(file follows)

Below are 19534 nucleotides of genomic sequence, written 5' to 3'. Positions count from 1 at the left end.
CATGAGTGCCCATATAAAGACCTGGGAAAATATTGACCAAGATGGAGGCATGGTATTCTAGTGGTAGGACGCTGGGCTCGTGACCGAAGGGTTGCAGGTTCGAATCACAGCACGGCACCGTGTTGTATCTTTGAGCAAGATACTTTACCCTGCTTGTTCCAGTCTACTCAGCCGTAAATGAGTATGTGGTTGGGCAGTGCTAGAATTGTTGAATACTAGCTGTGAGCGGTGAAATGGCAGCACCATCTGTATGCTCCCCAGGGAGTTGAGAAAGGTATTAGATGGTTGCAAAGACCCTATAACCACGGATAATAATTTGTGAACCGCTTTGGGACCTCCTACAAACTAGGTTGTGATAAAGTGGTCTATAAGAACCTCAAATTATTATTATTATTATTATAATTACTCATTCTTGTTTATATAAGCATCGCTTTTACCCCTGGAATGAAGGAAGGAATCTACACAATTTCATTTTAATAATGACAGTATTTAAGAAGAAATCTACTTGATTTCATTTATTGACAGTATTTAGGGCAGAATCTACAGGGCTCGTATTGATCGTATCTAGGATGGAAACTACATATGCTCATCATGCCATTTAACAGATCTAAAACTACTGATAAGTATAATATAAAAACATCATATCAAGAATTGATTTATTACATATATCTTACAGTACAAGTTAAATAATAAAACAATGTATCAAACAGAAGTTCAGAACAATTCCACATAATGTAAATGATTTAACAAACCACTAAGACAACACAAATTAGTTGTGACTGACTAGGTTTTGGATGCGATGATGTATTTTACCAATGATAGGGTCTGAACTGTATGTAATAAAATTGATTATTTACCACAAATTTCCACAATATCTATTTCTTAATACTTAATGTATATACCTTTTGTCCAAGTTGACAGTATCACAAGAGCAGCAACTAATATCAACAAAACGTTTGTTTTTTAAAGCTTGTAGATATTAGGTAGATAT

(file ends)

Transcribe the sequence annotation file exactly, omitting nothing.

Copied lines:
Below are 19534 nucleotides of genomic sequence, written 5' to 3'. Positions count from 1 at the left end.
CATGAGTGCCCATATAAAGACCTGGGAAAATATTGACCAAGATGGAGGCATGGTATTCTAGTGGTAGGACGCTGGGCTCGTGACCGAAGGGTTGCAGGTTCGAATCACAGCACGGCACCGTGTTGTATCTTTGAGCAAGATACTTTACCCTGCTTGTTCCAGTCTACTCAGCCGTAAATGAGTATGTGGTTGGGCAGTGCTAGAATTGTTGAATACTAGCTGTGAGCGGTGAAATGGCAGCACCATCTGTATGCTCCCCAGGGAGTTGAGAAAGGTATTAGATGGTTGCAAAGACCCTATAACCACGGATAATAATTTGTGAACCGCTTTGGGACCTCCTACAAACTAGGTTGTGATAAAGTGGTCTATAAGAACCTCAAATTATTATTATTATTATTATAATTACTCATTCTTGTTTATATAAGCATCGCTTTTACCCCTGGAATGAAGGAAGGAATCTACACAATTTCATTTTAATAATGACAGTATTTAAGAAGAAATCTACTTGATTTCATTTATTGACAGTATTTAGGGCAGAATCTACAGGGCTCGTATTGATCGTATCTAGGATGGAAACTACATATGCTCATCATGCCATTTAACAGATCTAAAACTACTGATAAGTATAATATAAAAACATCATATCAAGAATTGATTTATTACATATATCTTACAGTACAAGTTAAATAATAAAACAATGTATCAAACAGAAGTTCAGAACAATTCCACATAATGTAAATGATTTAACAAACCACTAAGACAACACAAATTAGTTGTGACTGACTAGGTTTTGGATGCGATGATGTATTTTACCAATGATAGGGTCTGAACTGTATGTAATAAAATTGATTATTTACCACAAATTTCCACAATATCTATTTCTTAATACTTAATGTATATACCTTTTGTCCAAGTTGACAGTATCACAAGAGCAGCAACTAATATCAACAAAACGTTTGTTTTTTAAAGCTTGTAGATATTAGGTAGATAT